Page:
Three Wharton alumnae were ranked in Forbes’ latest list of the 100 most powerful women in the world (from right to left): Safra Ada Catz, W’83, L’86; Ruth Porat, WG’87; and Dr. Risa Lavizzo-Mourey, WG’86, HON’10.
Ranked No. 40, Catz is president and chief financial officer of software company Oracle. She has been with the Redwood Shores, CA-based firm since 1999 and has served on its board of directors since 2001.
With her background in international business leadership, Catz was appointed a nonexecutive director at banking firm HSBC in 2008.
Porat is CFO of Morgan Stanley. Ranking her at No. 90, Forbes describes Porat as the “most senior woman on Wall Street,” a position she has attained after a long tenure at the bank.
She started there in 1987 and has held such roles as vice chair of investment banking and global head of its financial institutions group.
During the financial crisis, she advised the U.S. Treasury regarding mortgage giants Freddie Mae and Freddie Mac and the Federal Reserve Bank of New York regarding troubled insurer AIG.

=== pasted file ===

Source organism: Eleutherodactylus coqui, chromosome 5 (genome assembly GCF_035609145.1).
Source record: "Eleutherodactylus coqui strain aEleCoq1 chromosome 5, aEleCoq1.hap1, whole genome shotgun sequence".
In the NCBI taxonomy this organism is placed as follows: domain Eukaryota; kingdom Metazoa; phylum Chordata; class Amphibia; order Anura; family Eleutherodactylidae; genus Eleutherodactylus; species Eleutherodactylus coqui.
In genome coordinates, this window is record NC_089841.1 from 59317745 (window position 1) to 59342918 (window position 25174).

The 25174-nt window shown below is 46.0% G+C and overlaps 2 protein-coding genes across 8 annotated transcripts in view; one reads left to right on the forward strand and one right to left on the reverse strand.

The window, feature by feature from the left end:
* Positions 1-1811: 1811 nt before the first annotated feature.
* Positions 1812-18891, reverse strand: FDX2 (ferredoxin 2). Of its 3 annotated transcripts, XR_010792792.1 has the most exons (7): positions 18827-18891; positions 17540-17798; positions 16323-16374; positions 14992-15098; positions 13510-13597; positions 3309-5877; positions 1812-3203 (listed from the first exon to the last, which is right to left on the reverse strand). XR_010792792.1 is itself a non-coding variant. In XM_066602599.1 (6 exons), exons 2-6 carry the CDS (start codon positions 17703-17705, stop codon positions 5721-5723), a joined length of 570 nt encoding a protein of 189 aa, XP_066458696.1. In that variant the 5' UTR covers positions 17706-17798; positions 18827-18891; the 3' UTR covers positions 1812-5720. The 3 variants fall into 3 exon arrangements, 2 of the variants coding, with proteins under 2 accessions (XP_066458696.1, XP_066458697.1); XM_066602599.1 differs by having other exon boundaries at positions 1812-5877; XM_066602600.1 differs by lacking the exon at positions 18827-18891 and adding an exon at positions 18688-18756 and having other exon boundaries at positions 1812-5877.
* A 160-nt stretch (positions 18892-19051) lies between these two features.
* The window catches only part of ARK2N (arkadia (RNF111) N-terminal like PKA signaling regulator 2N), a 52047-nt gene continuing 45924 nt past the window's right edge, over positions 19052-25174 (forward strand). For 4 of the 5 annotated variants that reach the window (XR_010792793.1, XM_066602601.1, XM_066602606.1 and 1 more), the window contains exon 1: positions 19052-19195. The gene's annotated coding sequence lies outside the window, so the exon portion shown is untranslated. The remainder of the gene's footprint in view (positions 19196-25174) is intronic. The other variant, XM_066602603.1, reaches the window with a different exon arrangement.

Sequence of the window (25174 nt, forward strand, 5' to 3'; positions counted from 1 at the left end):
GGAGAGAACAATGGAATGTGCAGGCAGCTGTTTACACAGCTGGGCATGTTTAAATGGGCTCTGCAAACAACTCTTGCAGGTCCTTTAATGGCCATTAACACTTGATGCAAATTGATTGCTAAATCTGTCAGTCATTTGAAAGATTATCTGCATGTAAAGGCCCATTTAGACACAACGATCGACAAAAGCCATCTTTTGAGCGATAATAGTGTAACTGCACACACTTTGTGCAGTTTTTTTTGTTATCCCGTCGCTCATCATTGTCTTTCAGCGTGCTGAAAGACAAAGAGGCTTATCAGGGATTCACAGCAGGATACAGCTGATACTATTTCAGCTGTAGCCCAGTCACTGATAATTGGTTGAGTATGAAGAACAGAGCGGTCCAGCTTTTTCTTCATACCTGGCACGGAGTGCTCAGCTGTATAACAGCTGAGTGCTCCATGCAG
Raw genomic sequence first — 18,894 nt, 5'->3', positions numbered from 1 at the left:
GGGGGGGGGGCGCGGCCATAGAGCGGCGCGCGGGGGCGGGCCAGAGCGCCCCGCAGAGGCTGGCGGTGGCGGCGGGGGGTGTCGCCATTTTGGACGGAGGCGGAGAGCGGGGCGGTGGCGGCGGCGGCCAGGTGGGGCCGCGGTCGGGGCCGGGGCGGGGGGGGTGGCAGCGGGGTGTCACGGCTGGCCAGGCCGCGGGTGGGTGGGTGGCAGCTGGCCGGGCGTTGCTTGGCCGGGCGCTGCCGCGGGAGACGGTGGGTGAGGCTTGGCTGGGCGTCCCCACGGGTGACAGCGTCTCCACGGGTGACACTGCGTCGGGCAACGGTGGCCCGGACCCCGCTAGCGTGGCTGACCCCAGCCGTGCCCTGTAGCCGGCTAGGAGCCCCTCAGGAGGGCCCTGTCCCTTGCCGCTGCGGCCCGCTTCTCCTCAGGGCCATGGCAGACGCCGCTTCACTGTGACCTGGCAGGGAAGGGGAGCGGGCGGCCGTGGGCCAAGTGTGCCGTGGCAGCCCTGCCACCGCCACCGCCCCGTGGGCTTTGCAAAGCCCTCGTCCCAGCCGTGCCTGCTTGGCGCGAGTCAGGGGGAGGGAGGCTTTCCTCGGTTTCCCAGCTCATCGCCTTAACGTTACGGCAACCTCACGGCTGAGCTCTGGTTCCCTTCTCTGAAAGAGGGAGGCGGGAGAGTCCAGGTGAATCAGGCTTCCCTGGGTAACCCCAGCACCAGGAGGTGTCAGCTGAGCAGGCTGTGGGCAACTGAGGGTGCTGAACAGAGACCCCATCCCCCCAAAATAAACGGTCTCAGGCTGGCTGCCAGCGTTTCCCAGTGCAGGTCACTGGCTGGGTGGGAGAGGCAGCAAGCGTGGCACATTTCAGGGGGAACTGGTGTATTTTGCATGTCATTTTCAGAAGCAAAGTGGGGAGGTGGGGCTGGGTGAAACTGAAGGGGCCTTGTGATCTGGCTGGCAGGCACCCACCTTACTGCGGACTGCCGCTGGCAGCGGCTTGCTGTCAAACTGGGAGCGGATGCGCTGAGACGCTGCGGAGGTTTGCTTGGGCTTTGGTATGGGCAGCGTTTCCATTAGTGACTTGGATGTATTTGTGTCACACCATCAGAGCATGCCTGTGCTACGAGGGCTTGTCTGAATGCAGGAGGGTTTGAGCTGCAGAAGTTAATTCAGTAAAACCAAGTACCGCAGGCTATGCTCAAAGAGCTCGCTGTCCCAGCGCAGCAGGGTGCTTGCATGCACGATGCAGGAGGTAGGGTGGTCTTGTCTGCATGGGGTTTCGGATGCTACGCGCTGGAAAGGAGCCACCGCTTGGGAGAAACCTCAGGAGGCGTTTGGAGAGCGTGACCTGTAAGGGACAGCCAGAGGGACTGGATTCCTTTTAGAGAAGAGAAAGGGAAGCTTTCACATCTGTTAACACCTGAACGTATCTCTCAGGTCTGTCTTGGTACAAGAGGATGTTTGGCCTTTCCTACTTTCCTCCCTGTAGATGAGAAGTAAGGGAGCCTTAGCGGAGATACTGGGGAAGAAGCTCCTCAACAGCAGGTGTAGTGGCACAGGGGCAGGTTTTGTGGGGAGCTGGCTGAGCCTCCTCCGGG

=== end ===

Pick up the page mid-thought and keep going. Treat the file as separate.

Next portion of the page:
In addition to her Wharton MBA, Porat holds a master’s from the London School of Economics and a bachelor’s degree from Stanford University.
When Lavizzo-Mourey attended Wharton, she was a Robert Wood Johnson Foundation scholar.
She has since become the first female president and CEO of the Princeton, NJ-based organization, the largest health-centric philanthropic foundation in the United States.
No. 95 on the Forbes list, Lavizzo-Mourey oversees a $10 billion endowment and more than $400 million in distributions.
She earned her medical degree at Harvard University.
Forbes rankings are based on three metrics: “dollars, a traditional and social media component, and power base points,” according to the publication.
Also on the list were three other graduates of the University of Pennsylvania: Helene Gayle, M’81, CEO of Care USA (No. 36); Judith Rodin, CW’66, HON’04, president of the Rockefeller Foundation (No. 71); and Drew Gilpin Faust, G’71, GR’75, HON’08, president of Harvard (No. 83).
—By Matthew Brodsky